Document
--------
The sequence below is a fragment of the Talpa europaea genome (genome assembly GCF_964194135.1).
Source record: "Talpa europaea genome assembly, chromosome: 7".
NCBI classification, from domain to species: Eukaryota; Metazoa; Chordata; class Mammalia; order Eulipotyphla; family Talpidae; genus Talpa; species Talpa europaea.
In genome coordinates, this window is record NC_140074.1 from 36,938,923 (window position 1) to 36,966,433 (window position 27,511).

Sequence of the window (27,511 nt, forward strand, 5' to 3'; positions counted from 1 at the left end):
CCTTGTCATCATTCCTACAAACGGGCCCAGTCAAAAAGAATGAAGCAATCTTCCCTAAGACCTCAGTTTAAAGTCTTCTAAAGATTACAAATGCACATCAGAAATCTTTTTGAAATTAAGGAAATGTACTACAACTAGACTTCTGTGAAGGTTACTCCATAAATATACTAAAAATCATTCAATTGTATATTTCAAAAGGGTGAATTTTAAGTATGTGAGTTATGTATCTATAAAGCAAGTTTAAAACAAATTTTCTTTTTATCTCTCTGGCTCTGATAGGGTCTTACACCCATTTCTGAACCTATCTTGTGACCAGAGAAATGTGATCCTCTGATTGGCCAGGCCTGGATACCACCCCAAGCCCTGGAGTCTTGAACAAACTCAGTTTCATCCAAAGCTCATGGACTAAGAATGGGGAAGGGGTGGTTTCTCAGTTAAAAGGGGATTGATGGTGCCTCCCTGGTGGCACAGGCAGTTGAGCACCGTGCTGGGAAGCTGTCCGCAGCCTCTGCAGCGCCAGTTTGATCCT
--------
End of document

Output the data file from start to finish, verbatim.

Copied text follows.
The sequence below is a fragment of the Talpa europaea genome (genome assembly GCF_964194135.1).
Source record: "Talpa europaea genome assembly, chromosome: 7".
NCBI classification, from domain to species: Eukaryota; Metazoa; Chordata; class Mammalia; order Eulipotyphla; family Talpidae; genus Talpa; species Talpa europaea.
In genome coordinates, this window is record NC_140074.1 from 36,938,923 (window position 1) to 36,966,433 (window position 27,511).

Sequence of the window (27,511 nt, forward strand, 5' to 3'; positions counted from 1 at the left end):
CCTTGTCATCATTCCTACAAACGGGCCCAGTCAAAAAGAATGAAGCAATCTTCCCTAAGACCTCAGTTTAAAGTCTTCTAAAGATTACAAATGCACATCAGAAATCTTTTTGAAATTAAGGAAATGTACTACAACTAGACTTCTGTGAAGGTTACTCCATAAATATACTAAAAATCATTCAATTGTATATTTCAAAAGGGTGAATTTTAAGTATGTGAGTTATGTATCTATAAAGCAAGTTTAAAACAAATTTTCTTTTTATCTCTCTGGCTCTGATAGGGTCTTACACCCATTTCTGAACCTATCTTGTGACCAGAGAAATGTGATCCTCTGATTGGCCAGGCCTGGATACCACCCCAAGCCCTGGAGTCTTGAACAAACTCAGTTTCATCCAAAGCTCATGGACTAAGAATGGGGAAGGGGTGGTTTCTCAGTTAAAAGGGGATTGATGGTGCCTCCCTGGTGGCACAGGCAGTTGAGCACCGTGCTGGGAAGCTGTCCGCAGCCTCTGCAGCGCCAGTTTGATCCT